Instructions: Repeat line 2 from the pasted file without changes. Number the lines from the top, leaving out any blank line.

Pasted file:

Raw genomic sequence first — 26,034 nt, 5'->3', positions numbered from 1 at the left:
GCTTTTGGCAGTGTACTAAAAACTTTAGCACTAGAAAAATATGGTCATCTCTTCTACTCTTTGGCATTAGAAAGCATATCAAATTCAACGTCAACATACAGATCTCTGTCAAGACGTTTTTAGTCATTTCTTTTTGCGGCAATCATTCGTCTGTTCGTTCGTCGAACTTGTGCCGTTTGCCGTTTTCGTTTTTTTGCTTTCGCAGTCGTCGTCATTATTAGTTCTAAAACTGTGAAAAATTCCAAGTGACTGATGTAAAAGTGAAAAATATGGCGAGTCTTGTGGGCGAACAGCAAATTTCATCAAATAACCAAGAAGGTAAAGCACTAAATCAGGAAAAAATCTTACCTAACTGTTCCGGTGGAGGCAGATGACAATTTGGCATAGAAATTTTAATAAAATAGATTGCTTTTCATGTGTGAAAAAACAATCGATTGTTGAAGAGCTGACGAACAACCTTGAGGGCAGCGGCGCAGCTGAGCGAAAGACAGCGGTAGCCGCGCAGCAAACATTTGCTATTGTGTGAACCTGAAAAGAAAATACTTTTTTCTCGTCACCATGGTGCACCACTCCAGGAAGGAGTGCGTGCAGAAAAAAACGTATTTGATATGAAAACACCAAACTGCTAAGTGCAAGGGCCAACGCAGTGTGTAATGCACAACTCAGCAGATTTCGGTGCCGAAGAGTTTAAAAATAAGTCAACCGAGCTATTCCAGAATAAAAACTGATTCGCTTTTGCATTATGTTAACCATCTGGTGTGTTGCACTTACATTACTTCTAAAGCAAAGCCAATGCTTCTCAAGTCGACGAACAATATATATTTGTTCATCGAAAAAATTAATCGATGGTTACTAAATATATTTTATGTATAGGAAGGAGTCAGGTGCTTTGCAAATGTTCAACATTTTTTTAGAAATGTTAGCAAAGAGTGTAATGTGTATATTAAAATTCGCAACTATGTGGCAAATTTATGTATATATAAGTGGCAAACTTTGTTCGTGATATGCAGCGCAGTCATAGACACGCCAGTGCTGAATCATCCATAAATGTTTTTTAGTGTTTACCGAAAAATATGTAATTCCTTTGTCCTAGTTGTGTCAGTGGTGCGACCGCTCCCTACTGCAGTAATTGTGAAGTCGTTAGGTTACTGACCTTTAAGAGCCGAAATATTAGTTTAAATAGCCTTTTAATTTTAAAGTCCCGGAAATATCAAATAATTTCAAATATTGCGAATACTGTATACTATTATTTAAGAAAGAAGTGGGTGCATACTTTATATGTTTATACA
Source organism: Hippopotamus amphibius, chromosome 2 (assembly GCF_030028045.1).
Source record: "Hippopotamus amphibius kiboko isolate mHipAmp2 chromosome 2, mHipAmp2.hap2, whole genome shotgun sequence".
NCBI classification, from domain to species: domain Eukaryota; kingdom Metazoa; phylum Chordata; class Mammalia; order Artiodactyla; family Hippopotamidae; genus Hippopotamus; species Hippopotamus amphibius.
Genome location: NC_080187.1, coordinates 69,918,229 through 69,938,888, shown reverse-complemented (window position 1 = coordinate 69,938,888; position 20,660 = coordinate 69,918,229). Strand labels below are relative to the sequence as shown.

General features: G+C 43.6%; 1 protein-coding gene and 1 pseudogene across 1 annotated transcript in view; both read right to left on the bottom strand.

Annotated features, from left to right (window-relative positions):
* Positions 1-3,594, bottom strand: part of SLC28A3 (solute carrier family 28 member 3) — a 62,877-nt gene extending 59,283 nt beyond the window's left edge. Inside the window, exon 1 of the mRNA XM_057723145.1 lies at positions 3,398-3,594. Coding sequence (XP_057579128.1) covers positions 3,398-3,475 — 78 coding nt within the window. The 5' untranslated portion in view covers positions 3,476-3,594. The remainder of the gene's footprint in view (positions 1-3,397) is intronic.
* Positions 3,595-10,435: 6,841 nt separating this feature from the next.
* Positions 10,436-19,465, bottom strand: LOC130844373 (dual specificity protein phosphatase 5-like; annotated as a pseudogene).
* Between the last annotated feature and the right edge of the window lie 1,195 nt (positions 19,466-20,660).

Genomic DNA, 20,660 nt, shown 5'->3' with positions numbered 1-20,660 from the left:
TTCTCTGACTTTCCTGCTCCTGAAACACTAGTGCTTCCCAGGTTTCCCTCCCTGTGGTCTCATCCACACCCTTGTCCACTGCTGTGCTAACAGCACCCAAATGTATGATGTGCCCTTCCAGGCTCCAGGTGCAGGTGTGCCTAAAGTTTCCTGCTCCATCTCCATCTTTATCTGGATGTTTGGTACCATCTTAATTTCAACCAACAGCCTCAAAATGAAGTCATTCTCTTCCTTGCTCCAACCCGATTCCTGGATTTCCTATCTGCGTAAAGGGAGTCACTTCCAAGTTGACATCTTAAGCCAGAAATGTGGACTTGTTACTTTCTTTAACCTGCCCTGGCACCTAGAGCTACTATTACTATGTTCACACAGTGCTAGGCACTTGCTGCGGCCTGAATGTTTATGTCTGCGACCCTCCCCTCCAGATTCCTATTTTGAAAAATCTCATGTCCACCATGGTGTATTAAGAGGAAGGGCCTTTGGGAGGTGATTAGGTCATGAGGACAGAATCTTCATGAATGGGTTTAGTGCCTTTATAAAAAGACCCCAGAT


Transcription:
GCTTTTGGCAGTGTACTAAAAACTTTAGCACTAGAAAAATATGGTCATCTCTTCTACTCTTTGGCATTAGAAAGCATATCAAATTCAACGTCAACATACAGATCTCTGTCAAGACGTTTTTAGTCATTTCTTTTTGCGGCAATCATTCGTCTGTTCGTTCGTCGAACTTGTGCCGTTTGCCGTTTTCGTTTTTTTGCTTTCGCAGTCGTCGTCATTATTAGTTCTAAAACTGTGAAAAATTCCAAGTGACTGATGTAAAAGTGAAAAATATGGCGAGTCTTGTGGGCGAACAGCAAATTTCATCAAATAACCAAGAAGGTAAAGCACTAAATCAGGAAAAAATCTTACCTAACTGTTCCGGTGGAGGCAGATGACAATTTGGCATAGAAATTTTAATAAAATAGATTGCTTTTCATGTGTGAAAAAACAATCGATTGTTGAAGAGCTGACGAACAACCTTGAGGGCAGCGGCGCAGCTGAGCGAAAGACAGCGGTAGCCGCGCAGCAAACATTTGCTATTGTGTGAACCTGAAAAGAAAATACTTTTTTCTCGTCACCATGGTGCACCACTCCAGGAAGGAGTGCGTGCAGAAAAAAACGTATTTGATATGAAAACACCAAACTGCTAAGTGCAAGGGCCAACGCAGTGTGTAATGCACAACTCAGCAGATTTCGGTGCCGAAGAGTTTAAAAATAAGTCAACCGAGCTATTCCAGAATAAAAACTGATTCGCTTTTGCATTATGTTAACCATCTGGTGTGTTGCACTTACATTACTTCTAAAGCAAAGCCAATGCTTCTCAAGTCGACGAACAATATATATTTGTTCATCGAAAAAATTAATCGATGGTTACTAAATATATTTTATGTATAGGAAGGAGTCAGGTGCTTTGCAAATGTTCAACATTTTTTTAGAAATGTTAGCAAAGAGTGTAATGTGTATATTAAAATTCGCAACTATGTGGCAAATTTATGTATATATAAGTGGCAAACTTTGTTCGTGATATGCAGCGCAGTCATAGACACGCCAGTGCTGAATCATCCATAAATGTTTTTTAGTGTTTACCGAAAAATATGTAATTCCTTTGTCCTAGTTGTGTCAGTGGTGCGACCGCTCCCTACTGCAGTAATTGTGAAGTCGTTAGGTTACTGACCTTTAAGAGCCGAAATATTAGTTTAAATAGCCTTTTAATTTTAAAGTCCCGGAAATATCAAATAATTTCAAATATTGCGAATACTGTATACTATTATTTAAGAAAGAAGTGGGTGCATACTTTATATGTTTATACA